If thinking, in the Cartesian formulation, pronounces, “I am,” then a posthuman model of language reflects a profound skepticism about who “we are.” Again referencing Derrida, Wolfe contends that “ ‘we are not ‘we’…always covers over a more radical ‘not being able’ that makes our very conceptual life possible.” This idea becomes a unifying theme (what we could call, in line with the earlier analogy to the Byrne/Eno record, a “groove”) for the first half of the book. That is, while we share “finitude,” the “physical vulnerability, embodiment, and eventually mortality” with nonhuman animals, such an experience “is paradoxically made unavailable, inappropriable, to us by the very thing that makes it available,” which is “the radically ahuman technicity of language.” We then move to a critique of the fantasy of transcending academic “disciplinary and discursive finitude” that reopens the space between human and nonhuman animals. In an elaboration of the book’s thesis, Wolfe writes, citing Derrida, that fantasy is guided by a “concept of ‘the human’ that the human falsely ‘gives to itself’ to then enable its recognition - from a safe ontological distance, as it were - of the nonhuman other in a gesture of self-flattering ‘benevolence’ wholly characteristic of liberal humanism.” As Wolfe observes, with regards to Derrida, Niklas Luhmann, and Michel Foucault, “not only do they make it clear that disciplines aren’t persons; they also make it clear that persons aren’t persons, in the sense of the definition of ‘person’ that humanism ‘gives to itself.’” Stephen Clarke aptly sums up the bad-faith logic of humanism when it addresses animal ethics: “We are absolutely better than the animals because we are able to give their interests some consideration: so we won’t.”
From there, we arrive at the closing chapter of the first half of the book on Temple Grandin, who has argued that her experience with autism allows her insight into how nonhuman animals engage the world. This chapter does not just unfold the crucial point that “the too-rapid assimilation of the questions of subjectivity, consciousness, and cognition to the question of language ability” overlooks other, more visual, ways of thinking, such as Grandin’s; it prepares us, through a discussion of Grandin’s “visuality” that “is anything but ‘human,’” to consider how “what we think of as ‘normal’ human visuality does not see - and it does not see that it does not see.”
The second half of the book takes up this second cognitive fiction: that there is a unified, uninterrupted visual field which supports and maintains human subjectivity. Art has long struggled with such a fiction - Wolfe suggests our inability (despite ourcritical resources) to express an issue, say animal ethics, in a way not limited by a dominant cultural framing is related to how forms of artistic expression get defined in humanist terms. Thus in his reading of Sue Coe’s Dead Meat (1995), a set of drawings, paintings, and sketches of the treatment of animals in North American feedlots and slaughterhouses, Wolfe shows how her intention to “expose” or “reveal,” for the viewer, what is being done to these animals is formally articulated through “normative modes of humanist subjectivity” that convey the very tropes of human superiority/dominance that Coe wishes to critique.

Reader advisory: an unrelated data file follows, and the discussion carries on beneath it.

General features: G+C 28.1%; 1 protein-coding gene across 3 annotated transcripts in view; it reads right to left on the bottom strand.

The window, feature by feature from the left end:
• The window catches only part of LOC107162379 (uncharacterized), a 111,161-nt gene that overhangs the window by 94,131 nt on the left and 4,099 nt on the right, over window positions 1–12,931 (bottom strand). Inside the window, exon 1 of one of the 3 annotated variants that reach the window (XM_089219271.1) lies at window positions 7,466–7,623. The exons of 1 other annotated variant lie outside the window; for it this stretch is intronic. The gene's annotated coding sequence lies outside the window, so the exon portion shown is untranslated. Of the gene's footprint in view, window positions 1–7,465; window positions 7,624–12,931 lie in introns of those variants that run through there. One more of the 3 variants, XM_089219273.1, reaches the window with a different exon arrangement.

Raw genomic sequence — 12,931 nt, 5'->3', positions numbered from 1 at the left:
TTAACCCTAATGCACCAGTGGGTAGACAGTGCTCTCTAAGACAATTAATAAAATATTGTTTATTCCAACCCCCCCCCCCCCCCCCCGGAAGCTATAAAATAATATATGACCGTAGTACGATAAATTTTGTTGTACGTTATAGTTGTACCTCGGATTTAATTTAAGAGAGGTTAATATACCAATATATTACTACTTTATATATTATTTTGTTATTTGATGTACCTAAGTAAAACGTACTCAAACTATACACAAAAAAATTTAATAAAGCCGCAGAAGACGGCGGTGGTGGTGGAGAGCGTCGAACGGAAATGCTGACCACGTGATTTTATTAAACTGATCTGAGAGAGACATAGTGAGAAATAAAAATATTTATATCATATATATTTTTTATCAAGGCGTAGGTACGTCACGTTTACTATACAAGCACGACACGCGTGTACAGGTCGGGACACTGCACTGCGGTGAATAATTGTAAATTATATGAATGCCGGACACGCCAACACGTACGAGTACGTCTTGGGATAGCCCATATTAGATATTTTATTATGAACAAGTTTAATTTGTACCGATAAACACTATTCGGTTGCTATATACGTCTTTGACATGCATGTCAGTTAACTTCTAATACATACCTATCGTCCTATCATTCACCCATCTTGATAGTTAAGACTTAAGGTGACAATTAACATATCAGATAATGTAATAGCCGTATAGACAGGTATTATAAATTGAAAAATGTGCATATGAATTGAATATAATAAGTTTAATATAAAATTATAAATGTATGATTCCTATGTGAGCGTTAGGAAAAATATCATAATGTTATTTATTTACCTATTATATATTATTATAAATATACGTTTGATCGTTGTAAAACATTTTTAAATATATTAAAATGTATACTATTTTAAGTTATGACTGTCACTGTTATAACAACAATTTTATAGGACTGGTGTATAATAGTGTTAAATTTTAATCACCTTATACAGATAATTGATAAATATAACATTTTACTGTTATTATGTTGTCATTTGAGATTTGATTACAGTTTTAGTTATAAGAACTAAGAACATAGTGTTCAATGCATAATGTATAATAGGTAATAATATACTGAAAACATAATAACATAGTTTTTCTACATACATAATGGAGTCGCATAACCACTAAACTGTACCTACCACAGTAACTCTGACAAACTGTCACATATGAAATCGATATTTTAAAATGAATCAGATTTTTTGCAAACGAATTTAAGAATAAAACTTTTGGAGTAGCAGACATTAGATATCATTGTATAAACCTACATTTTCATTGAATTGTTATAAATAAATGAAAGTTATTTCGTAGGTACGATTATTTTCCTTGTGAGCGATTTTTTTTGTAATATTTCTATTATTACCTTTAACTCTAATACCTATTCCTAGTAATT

Against the humanist visual field, which, as we have just seen, problematically reinserts the humanist subject into posthumanism, Wolfe counterposes the idea of the sublime. Here is a rather clear connection to systems theorist Niklas Luhmann, who has rigorously addressed the contingencies of second-order observation (the observation of observation): every system is constitutionally blind to itself, a blindness that can only be recognized by another system that is blind to itself in the same way, and so on. Rewritten as a paradox, through Luhmann’s formalization of the blind spot of observation, the sublime becomes “the problem of ‘representing the unrepresentable.’” This paradox shifts the focus from the humanist dichotomies of culture/nature, mind/body, reason/feeling to the “functional distinction” of system/environment. Such a distinction, Wolfe reminds us, structures Luhmann’s description of the cognitive process in Art as a Social System (2000) and the larger “ ‘functional differentiation’ of modern society” which art (as a system) both produces and responds to. Wolfe explains that “in responding to environmental complexity in terms of their own self-referential codes, subsystems build up their own internal complexity (one might think here of the various subspecialties of the legal system, say, or the specialization of disciplines in the education system discussed in chapter 4). In doing so, systems become ever more finely grained in their selectivity, and thus - in increasing the weblike density of their filters, as it were - they buy time in relation to overwhelming environmental complexity.”So too does the idea of form get retranslated - as the means by which making distinctions and staging observations are carried out.